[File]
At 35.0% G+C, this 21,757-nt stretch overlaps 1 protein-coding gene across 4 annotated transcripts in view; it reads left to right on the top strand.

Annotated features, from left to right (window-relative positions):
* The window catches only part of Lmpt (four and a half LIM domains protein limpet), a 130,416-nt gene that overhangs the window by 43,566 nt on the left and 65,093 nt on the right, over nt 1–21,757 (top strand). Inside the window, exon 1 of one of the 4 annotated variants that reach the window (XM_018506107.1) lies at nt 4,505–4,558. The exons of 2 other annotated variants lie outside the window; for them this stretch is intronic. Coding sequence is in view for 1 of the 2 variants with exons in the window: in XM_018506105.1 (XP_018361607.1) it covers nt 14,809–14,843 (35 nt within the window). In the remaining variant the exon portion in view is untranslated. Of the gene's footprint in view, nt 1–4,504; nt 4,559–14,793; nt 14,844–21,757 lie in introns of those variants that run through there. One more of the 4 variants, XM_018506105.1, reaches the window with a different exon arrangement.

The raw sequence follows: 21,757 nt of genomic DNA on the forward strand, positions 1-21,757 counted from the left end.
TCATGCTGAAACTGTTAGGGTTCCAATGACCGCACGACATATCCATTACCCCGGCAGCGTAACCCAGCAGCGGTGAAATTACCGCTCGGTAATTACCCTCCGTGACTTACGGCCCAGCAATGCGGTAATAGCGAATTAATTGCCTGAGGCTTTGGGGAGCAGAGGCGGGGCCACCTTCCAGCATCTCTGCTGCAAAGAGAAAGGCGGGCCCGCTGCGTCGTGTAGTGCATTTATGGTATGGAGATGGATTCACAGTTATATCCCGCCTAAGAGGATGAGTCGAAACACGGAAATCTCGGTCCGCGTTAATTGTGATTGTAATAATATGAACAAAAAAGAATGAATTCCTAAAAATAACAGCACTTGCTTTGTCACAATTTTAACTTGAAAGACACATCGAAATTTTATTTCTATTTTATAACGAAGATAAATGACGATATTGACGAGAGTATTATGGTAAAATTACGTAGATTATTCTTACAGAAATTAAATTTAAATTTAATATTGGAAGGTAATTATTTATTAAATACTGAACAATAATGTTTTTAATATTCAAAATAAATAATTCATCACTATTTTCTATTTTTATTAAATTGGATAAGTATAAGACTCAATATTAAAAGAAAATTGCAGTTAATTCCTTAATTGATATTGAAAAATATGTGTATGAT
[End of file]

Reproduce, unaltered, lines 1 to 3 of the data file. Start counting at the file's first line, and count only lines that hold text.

At 35.0% G+C, this 21,757-nt stretch overlaps 1 protein-coding gene across 4 annotated transcripts in view; it reads left to right on the top strand.

Annotated features, from left to right (window-relative positions):
* The window catches only part of Lmpt (four and a half LIM domains protein limpet), a 130,416-nt gene that overhangs the window by 43,566 nt on the left and 65,093 nt on the right, over nt 1–21,757 (top strand). Inside the window, exon 1 of one of the 4 annotated variants that reach the window (XM_018506107.1) lies at nt 4,505–4,558. The exons of 2 other annotated variants lie outside the window; for them this stretch is intronic. Coding sequence is in view for 1 of the 2 variants with exons in the window: in XM_018506105.1 (XP_018361607.1) it covers nt 14,809–14,843 (35 nt within the window). In the remaining variant the exon portion in view is untranslated. Of the gene's footprint in view, nt 1–4,504; nt 4,559–14,793; nt 14,844–21,757 lie in introns of those variants that run through there. One more of the 4 variants, XM_018506105.1, reaches the window with a different exon arrangement.